On Monday morning, South Africans started the week with shock and disbelief as President Jacob Zuma gave an urgent instruction to Finance Minister Pravin Gordhan and his deputy, Mcebisi Jonas, to return from an investor roadshow in the UK and US.The presidency must not enjoy improving investor confidence in South Africa. The worst of all is that no one in the ANC seems to have any idea as to why the Finance Minister was abruptly recalled. We can all speculate that Gordhan will most probably be fired and a wide-ranging cabinet reshuffle is on the cards to dismiss Zuma detractors.
Gordhan’s dismissal may be delayed due to ceremonies in honour of Ahmed Kathrada, the anti-apartheid activist jailed with former South African President Nelson Mandela, who died Tuesday at the age of 87. Mr Kathrada has been critical of the current administration, asking President Zuma to resign following a damning court judgement against the president. It has been reported that Mr Zuma would not attend either the funeral or a memorial service "in compliance with the wishes of the family," a government statement added.
The world’s cynical view of president Zuma’s actions has impacted greatly on the economic prosperity of South Africans. The biggest impact will be on the depreciation of the Rand to around R14 (or lower) leading to higher inflation (Higher import cost, higher fuel cost etc). The other issue is a rating downgrade to junk status.
Let’s place this into perspective and see how our funds might react.
When performing correlation analysis between current holdings and the Rand/Dollar exchange rate by incorporating different periods (fixed and floating) the outcome was quite surprising. Not one share displayed a conclusive correlation with the exchange rate over the medium to long term (with exception to US equity tracker, DBXUS).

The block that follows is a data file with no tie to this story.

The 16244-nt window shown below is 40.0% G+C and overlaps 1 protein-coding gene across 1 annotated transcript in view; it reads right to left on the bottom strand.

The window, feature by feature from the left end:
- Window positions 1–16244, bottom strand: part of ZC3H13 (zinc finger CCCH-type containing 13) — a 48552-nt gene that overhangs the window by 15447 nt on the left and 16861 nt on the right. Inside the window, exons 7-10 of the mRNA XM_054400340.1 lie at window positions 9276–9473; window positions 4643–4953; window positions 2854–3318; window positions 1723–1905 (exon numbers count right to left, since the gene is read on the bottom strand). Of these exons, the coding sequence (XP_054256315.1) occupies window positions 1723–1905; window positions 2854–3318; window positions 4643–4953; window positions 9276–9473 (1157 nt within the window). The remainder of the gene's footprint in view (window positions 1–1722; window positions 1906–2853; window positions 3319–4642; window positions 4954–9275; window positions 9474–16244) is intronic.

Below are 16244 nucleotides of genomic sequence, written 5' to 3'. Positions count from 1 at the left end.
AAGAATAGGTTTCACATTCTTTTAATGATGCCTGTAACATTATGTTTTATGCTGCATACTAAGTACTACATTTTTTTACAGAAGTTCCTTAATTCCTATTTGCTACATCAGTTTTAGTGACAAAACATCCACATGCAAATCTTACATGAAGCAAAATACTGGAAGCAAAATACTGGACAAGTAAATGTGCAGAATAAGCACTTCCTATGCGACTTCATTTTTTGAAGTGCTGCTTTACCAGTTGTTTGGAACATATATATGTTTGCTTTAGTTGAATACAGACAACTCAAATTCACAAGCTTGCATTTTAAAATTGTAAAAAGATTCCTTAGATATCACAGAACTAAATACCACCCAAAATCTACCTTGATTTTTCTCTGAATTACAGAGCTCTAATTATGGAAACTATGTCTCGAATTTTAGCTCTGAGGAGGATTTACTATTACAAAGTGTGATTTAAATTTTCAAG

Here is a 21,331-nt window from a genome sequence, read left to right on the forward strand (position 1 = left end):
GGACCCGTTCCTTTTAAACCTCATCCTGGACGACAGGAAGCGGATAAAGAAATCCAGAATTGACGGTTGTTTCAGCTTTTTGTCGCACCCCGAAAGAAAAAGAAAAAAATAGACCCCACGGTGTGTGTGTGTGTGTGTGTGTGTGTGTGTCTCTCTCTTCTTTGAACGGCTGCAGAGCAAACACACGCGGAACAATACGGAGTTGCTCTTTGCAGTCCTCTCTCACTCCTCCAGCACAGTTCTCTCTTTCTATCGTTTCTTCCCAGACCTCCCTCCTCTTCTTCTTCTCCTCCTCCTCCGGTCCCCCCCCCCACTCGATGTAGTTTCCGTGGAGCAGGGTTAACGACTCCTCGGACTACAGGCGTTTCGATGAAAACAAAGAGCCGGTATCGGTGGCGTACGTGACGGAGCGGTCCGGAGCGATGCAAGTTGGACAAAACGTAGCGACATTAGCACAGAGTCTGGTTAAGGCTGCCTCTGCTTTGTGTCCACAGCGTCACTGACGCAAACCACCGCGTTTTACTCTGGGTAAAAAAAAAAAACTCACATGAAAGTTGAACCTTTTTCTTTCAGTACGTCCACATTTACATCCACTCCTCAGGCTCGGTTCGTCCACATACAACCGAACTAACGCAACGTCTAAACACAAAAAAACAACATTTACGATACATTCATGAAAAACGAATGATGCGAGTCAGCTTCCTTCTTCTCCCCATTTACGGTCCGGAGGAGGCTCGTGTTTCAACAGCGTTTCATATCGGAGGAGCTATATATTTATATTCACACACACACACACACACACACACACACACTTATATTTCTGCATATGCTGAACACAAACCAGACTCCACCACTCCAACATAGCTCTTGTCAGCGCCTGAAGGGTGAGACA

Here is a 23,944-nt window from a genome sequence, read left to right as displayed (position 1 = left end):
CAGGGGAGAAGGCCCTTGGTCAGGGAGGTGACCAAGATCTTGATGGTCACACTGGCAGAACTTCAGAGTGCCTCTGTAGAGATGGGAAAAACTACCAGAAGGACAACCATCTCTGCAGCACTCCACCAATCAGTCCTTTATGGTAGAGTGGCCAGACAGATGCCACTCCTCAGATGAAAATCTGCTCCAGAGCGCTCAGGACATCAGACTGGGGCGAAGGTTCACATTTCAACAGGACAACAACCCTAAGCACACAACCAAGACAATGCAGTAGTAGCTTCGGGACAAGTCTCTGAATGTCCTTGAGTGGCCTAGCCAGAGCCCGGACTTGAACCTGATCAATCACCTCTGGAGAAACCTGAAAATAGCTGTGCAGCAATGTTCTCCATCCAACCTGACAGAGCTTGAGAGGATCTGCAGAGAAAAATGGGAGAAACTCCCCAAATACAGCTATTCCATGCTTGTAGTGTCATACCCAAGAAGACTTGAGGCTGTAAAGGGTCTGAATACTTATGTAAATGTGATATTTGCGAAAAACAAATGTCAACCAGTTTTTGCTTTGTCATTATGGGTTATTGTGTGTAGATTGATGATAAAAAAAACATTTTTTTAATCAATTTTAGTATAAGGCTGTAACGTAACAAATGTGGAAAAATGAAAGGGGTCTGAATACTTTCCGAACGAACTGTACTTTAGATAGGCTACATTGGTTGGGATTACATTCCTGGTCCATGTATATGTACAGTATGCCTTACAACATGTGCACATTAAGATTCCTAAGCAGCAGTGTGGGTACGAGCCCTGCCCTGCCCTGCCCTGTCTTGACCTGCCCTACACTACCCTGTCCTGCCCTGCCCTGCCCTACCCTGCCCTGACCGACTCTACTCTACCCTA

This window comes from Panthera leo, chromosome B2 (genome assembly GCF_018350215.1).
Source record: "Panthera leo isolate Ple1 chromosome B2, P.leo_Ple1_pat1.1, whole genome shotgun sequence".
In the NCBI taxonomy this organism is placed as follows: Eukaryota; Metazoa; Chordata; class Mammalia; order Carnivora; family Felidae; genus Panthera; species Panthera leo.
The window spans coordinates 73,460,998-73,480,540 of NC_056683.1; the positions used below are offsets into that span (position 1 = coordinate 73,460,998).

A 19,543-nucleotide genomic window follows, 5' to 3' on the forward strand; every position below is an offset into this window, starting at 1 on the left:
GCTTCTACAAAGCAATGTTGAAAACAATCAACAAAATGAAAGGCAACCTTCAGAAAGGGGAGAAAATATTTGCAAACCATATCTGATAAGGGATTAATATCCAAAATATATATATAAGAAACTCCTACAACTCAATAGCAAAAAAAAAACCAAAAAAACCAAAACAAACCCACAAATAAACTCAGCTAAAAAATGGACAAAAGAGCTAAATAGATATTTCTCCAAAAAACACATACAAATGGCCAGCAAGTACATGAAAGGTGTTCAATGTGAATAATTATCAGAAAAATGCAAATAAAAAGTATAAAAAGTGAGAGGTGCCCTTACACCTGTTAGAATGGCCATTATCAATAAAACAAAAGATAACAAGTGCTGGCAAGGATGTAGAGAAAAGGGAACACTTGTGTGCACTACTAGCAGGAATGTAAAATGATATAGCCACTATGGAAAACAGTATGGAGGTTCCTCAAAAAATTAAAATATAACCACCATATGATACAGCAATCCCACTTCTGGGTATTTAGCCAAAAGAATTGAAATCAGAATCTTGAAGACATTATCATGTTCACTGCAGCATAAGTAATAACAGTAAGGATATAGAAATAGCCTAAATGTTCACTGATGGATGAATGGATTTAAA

Assuming a medium-term view (6 - 12 months) and given we are of the view the Rand will depreciate (Gordhan gets fired) - there is no evidence to suggest that any of our current holdings will underperform or outperform based solely on Rand depreciation.
Our conclusion is that we are positioned appropriately for the circumstances and importantly not let the Rand depreciation push our investment philosophy off course.
Assuming a short-term view (a few days to a few weeks) and given we are of the view the Rand will depreciate - our expectation of the markets is as follows:
Our holdings have been classified below as green, orange and red, based on the above analysis and the political outcome of saying goodbye to our beloved Finance Minister, Pravin Gordhan.
Robert Falcon Scott Strategy:
We are relatively well positioned (see graphs above). Current exposure of around 95% will be increased to around 130% over the next few weeks (we have been holding out on increasing the exposure and will see how this situation plays out). The strategy could depreciate but only between 1.5% and 2.5%.
Sir Edmund Hillary Strategy:
We are relatively well positioned (see graphs above). Current net exposure of around 102% will be increased to around 136% over the next few weeks (again, we have been holding out on increasing the weight and will see how this situation plays out). The strategy could depreciate between 2% and 3%.
Sir John Ross Strategy:
SJR is well positioned with its short holdings but might suffer some shocks due to a higher weight within the red classification. (see graphs above). Current net exposure of around 87% will be increased to around 103% over the next few weeks (again, we have been holding out on increasing the exposure and will see how this situation plays out). The strategy could depreciate between 1% and 2.5%. The lower net weight will reduce return volatility.
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